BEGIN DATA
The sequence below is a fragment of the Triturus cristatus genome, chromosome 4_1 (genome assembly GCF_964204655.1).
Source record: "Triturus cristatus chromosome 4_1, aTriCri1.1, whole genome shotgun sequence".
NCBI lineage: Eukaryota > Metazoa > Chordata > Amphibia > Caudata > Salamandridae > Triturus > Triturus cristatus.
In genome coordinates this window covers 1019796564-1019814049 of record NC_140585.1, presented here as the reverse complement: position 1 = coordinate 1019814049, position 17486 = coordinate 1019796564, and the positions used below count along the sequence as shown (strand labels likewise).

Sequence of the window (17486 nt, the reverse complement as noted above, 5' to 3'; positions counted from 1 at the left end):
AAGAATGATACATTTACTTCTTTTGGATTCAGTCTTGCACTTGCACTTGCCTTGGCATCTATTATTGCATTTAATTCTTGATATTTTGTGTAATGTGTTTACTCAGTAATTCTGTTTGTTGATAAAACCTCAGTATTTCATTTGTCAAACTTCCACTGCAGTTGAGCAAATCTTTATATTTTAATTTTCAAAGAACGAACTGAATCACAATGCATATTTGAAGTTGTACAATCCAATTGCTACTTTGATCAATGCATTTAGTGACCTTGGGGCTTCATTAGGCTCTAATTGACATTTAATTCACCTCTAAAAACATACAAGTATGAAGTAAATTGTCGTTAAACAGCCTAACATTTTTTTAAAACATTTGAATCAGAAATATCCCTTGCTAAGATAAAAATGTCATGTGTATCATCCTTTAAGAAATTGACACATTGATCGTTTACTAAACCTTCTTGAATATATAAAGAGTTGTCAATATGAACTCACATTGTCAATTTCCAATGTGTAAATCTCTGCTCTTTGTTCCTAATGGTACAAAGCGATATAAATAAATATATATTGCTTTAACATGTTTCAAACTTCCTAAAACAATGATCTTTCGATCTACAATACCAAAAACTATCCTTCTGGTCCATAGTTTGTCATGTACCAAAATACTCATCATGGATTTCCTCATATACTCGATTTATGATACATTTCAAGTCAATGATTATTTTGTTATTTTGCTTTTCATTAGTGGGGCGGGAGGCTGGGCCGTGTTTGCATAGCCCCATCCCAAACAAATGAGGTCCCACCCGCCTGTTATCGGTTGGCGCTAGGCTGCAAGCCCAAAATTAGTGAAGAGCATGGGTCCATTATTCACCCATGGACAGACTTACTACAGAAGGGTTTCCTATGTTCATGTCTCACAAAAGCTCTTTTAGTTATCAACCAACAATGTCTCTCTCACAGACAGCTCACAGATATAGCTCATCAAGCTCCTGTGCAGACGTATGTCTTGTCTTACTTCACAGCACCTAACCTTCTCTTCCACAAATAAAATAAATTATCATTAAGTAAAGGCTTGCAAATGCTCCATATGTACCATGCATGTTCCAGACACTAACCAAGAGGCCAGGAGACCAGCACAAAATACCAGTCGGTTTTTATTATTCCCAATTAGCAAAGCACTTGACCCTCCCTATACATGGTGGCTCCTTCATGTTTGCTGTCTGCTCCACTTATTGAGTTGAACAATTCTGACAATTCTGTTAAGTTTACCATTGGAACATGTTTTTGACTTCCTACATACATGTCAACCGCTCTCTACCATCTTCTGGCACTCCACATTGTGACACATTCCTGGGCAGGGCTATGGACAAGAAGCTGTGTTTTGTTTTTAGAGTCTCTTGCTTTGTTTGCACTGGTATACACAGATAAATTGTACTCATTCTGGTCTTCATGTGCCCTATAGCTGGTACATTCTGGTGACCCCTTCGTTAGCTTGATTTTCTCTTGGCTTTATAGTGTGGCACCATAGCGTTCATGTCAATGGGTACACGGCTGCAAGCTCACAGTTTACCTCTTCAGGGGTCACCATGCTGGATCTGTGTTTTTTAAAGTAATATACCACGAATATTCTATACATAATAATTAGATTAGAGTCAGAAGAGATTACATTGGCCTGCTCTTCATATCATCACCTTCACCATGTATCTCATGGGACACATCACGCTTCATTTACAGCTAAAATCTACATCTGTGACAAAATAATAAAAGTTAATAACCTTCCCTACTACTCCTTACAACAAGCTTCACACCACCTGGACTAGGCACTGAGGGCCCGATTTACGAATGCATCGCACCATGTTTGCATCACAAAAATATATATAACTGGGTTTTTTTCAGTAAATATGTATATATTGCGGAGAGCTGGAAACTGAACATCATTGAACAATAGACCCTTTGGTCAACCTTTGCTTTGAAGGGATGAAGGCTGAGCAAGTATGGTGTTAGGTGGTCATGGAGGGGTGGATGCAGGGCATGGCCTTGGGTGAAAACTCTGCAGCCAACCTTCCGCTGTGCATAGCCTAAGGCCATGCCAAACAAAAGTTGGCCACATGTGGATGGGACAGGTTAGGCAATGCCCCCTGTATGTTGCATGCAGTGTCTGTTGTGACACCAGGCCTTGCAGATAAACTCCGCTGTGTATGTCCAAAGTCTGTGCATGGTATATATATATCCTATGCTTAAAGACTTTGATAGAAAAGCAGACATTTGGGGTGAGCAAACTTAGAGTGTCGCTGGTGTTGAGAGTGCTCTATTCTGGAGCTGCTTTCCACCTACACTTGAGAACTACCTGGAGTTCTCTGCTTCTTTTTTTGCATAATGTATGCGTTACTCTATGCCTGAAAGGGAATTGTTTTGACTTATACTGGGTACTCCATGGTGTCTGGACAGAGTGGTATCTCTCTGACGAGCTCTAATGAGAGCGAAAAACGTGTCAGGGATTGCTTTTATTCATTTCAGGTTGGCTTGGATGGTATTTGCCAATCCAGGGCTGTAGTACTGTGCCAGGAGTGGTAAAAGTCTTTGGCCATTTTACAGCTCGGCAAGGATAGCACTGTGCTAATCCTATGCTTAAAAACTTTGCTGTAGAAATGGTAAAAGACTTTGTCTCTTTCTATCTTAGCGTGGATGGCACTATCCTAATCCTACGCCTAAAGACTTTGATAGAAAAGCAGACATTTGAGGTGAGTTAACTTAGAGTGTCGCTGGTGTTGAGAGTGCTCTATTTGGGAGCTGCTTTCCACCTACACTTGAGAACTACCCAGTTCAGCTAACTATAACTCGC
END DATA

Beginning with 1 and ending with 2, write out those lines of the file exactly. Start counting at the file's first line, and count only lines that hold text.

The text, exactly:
The sequence below is a fragment of the Triturus cristatus genome, chromosome 4_1 (genome assembly GCF_964204655.1).
Source record: "Triturus cristatus chromosome 4_1, aTriCri1.1, whole genome shotgun sequence".